No knowledge is ever constantly present to us. We are not “focally aware” of everything that we know at the same time and in the same way. In fact, what we are focally aware of forms only the base of the iceberg of our knowing. It is known “subsidiarily”; it lies beneath the surface. It isn’t the focal point of the iceberg. For example, reading relies on the subsidiary knowledge of sentences in order to contemplate the focal semantic meaning of the text.
Meek presents a full-bodied epistemology as she teases out the fundamental elements of love and commitment in these knowing ventures
“All knowledge and knowing has a “from–to structure” (51). The relationship between subsidiaries and focus, however, isn’t linear. The two come together – they integrate – in a transformative way. They mutually inform each other and make sense of the other collectively in order to bring about kaleidoscopic meaning, coherence and beauty. “Coming to know proves to be a process of moving from looking at to looking from in order to see transformatively beyond” (52).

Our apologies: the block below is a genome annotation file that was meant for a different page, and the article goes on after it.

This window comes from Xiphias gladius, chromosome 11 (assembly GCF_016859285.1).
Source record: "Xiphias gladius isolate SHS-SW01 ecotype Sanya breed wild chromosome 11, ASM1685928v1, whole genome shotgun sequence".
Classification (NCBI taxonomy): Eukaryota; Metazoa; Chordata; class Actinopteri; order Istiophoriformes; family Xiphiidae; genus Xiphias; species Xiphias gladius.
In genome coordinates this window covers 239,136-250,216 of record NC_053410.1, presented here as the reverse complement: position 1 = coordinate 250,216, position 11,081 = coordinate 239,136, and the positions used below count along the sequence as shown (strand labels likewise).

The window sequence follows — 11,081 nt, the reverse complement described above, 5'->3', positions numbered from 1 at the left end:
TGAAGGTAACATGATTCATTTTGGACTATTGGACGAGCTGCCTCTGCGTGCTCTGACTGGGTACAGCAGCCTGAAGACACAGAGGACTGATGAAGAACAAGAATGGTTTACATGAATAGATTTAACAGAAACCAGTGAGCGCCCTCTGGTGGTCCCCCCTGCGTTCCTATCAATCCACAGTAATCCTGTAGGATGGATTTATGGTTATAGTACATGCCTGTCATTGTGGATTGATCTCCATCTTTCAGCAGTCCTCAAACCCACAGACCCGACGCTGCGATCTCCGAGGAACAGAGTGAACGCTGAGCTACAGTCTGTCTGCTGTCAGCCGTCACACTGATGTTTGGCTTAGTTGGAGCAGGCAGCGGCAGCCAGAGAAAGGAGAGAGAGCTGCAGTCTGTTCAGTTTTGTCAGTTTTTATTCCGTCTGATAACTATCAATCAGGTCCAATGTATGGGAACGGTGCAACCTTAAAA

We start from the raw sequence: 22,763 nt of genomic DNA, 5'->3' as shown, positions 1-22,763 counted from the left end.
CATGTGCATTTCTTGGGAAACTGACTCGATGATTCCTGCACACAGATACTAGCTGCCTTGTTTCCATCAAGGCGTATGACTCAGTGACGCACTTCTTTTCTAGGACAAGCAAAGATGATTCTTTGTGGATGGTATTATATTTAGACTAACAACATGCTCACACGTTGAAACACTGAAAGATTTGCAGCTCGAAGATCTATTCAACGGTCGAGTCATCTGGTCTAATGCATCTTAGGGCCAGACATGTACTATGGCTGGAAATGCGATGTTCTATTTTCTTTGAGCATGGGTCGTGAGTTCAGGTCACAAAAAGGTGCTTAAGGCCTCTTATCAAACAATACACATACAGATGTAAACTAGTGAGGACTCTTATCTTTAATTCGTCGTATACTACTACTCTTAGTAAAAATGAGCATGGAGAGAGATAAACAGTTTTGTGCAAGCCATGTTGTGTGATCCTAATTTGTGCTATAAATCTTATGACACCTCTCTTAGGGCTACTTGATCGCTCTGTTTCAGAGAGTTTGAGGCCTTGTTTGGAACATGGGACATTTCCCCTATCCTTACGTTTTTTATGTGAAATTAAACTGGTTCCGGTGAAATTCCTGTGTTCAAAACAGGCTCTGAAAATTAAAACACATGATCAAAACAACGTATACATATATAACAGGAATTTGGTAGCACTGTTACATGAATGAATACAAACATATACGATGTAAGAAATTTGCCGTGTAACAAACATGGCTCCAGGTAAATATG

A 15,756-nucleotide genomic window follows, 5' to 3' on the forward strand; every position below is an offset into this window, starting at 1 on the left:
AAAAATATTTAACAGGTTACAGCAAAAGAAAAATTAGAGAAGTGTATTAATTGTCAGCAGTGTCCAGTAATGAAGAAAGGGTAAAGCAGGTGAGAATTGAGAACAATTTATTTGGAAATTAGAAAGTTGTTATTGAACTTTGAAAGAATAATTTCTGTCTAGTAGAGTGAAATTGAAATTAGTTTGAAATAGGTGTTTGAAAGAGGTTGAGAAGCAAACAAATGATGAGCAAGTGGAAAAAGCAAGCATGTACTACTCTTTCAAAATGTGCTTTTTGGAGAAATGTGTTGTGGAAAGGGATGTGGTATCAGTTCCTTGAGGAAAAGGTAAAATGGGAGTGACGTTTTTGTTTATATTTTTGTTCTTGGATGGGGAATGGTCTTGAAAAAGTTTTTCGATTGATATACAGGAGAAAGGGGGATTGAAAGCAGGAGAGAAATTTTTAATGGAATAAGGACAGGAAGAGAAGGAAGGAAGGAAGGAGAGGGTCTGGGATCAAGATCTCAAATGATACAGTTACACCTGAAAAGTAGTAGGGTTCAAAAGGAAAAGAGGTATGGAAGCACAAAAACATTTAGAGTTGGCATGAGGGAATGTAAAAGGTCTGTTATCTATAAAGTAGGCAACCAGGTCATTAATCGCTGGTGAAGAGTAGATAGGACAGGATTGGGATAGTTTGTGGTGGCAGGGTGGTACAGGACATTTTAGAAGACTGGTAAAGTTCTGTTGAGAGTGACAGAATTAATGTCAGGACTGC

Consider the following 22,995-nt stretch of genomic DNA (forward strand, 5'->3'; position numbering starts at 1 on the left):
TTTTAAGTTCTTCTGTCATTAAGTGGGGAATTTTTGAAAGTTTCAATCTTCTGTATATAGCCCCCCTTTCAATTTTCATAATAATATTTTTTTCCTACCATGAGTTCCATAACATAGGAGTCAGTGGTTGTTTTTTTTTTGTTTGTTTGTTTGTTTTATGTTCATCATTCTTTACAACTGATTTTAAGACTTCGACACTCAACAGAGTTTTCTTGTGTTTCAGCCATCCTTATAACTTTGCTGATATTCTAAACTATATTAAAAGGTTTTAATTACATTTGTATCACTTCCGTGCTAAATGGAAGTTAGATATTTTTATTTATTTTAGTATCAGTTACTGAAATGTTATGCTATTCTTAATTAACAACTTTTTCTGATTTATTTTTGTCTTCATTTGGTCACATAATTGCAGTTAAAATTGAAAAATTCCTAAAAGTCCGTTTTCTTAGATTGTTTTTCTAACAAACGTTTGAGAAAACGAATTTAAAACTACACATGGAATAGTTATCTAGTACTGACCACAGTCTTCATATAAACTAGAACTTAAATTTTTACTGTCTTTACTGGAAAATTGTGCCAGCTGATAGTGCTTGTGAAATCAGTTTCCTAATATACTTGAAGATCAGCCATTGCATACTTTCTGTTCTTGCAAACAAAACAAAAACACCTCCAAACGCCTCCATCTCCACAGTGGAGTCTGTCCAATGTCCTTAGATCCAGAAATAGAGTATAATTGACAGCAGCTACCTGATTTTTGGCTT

This is only the beginning! There is much more to say about this model, such as the role of the bodily dimension to subsidiary knowledge, as well as the roles of guides and situations. Meek succinctly explains what is involved in this venture of knowing that incorporates the whole human experience without offering false totalising accounts of knowledge which emerge when we divorce heads from bodies, hearts and situations. Hers is a full-bodied epistemology as she teases out the fundamental elements of love and commitment in these knowing ventures. Truly human. Truly Trinitarian. Truly transformative. Truly able to account for our need for transformative truth.
What difference does this make?